The World Meteorological Organization (WMO) says there is a 50:50 chance of global temperature temporarily reaching the 1.5°C warming threshold in the next five years. 

Researchers say it is a stark and sobering finding to discover that reaching global temperatures of 1.5°C (the limit targeted by the Paris agreement) is becoming so likely, yet the world's greenhouse emissions are still increasing. 

Not only is there a 50:50 likelihood of the global temperature rising 1.5°C above pre-industrial level for at least one of the next five years - the likelihood is increasing with time, the new climate update says. 

The experts say there is a 93 per cent likelihood of at least one year between 2022-2026 becoming the warmest on record and dislodging 2016 from the top ranking. 

The chance of the five-year average for 2022-2026 being higher than the last five years (2017-2021) is also 93 per cent, according to the Global Annual to Decadal Climate Update, produced by the United Kingdom’s Met Office, the WMO lead centre for such predictions. Climate prediction groups from Spain, Germany, Canada, China, USA, Japan, Australia, Sweden, Norway and Denmark contributed predictions this year too.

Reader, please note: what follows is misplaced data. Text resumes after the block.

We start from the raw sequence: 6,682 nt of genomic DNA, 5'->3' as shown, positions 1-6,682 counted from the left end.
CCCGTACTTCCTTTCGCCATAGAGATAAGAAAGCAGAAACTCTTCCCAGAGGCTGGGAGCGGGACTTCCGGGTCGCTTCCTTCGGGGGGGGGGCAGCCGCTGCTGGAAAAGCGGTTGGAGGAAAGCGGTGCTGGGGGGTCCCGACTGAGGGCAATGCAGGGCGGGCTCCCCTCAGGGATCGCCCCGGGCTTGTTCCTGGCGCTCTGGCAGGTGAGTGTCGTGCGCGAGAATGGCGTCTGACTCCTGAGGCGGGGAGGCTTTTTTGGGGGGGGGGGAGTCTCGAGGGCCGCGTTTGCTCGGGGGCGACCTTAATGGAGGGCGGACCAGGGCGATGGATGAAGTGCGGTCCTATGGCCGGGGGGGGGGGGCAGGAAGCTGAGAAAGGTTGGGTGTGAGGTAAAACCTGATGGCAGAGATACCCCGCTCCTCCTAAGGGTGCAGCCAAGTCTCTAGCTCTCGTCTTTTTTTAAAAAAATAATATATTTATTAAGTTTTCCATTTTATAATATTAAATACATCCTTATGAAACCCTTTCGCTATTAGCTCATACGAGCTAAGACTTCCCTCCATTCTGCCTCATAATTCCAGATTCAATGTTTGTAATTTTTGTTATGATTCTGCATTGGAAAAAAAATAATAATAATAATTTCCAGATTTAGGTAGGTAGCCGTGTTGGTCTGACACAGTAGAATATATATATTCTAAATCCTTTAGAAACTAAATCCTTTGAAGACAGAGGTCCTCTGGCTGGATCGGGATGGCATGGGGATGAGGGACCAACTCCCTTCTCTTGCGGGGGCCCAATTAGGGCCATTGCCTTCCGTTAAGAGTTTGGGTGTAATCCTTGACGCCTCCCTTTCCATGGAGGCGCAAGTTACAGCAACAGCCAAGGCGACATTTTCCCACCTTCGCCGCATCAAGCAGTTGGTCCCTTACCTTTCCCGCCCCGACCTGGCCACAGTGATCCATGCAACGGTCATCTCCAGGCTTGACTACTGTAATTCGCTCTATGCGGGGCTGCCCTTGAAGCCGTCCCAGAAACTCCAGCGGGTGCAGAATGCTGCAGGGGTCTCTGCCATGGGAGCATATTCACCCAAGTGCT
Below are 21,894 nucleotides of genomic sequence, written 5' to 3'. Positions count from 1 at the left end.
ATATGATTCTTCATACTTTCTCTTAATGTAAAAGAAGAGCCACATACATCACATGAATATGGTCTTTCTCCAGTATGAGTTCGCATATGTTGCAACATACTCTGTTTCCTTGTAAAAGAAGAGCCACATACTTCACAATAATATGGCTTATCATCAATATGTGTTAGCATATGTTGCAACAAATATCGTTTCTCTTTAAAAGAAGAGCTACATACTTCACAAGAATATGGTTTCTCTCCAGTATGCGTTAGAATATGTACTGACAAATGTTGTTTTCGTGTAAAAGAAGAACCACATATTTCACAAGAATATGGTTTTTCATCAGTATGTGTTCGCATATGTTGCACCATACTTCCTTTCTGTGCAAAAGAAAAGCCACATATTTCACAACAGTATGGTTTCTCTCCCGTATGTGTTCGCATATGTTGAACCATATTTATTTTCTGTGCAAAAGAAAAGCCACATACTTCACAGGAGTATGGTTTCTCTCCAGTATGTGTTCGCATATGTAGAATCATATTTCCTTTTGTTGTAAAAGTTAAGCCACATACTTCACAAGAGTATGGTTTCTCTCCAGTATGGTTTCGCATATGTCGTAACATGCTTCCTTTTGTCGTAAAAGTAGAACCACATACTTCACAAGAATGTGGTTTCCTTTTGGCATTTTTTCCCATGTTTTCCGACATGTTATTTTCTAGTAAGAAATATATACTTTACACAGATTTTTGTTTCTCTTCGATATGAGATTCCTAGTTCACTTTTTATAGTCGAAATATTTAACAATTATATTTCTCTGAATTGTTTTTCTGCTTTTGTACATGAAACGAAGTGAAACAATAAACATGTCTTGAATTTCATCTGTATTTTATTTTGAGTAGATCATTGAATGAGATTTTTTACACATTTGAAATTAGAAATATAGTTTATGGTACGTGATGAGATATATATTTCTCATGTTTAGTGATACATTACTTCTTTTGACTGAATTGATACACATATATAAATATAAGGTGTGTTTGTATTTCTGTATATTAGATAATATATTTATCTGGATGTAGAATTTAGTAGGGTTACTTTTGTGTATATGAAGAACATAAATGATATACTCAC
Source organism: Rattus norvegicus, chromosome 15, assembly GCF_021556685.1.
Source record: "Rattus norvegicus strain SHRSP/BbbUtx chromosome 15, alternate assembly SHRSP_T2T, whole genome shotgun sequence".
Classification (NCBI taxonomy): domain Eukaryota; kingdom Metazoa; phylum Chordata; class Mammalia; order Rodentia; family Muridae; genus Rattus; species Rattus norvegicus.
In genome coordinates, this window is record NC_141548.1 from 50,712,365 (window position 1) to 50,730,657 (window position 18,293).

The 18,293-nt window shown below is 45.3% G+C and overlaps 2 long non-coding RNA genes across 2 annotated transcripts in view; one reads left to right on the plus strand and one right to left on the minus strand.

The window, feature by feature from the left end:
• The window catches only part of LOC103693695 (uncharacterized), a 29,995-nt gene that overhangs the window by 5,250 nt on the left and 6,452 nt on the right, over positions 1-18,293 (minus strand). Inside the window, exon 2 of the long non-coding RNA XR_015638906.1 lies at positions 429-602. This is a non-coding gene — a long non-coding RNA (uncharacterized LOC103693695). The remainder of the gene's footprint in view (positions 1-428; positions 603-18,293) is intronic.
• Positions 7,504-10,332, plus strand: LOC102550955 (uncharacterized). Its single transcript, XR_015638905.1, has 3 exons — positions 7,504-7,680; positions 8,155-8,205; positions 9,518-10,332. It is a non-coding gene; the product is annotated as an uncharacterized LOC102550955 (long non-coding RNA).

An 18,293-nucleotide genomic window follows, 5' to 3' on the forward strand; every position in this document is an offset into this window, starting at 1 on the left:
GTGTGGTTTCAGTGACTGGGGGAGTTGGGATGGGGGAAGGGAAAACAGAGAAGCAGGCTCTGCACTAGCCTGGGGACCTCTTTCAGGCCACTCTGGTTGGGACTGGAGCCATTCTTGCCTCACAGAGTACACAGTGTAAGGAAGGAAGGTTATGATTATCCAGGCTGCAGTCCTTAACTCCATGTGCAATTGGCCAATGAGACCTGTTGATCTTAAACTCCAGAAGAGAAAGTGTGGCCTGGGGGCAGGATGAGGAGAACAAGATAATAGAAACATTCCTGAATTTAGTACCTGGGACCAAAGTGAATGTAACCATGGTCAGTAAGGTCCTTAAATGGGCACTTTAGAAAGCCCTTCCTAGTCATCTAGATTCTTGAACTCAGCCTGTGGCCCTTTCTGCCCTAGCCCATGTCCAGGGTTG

The chance of temporarily exceeding 1.5°C has risen steadily since 2015, when it was close to zero.  

For the years between 2017 and 2021, there was a 10 per cent chance of exceedance. That probability has increased to nearly 50 per cent for the 2022-2026 period.

The Paris Agreement sets long-term goals to guide all nations to substantially reduce global greenhouse gas emissions to limit the global temperature increase in this century to 2°C while pursuing efforts to limit the increase even further to 1.5°C.

The Intergovernmental Panel on Climate Change (IPCC) says that climate-related risks for natural and human systems are higher for global warming of 1.5°C than at present, but lower than at 2°C.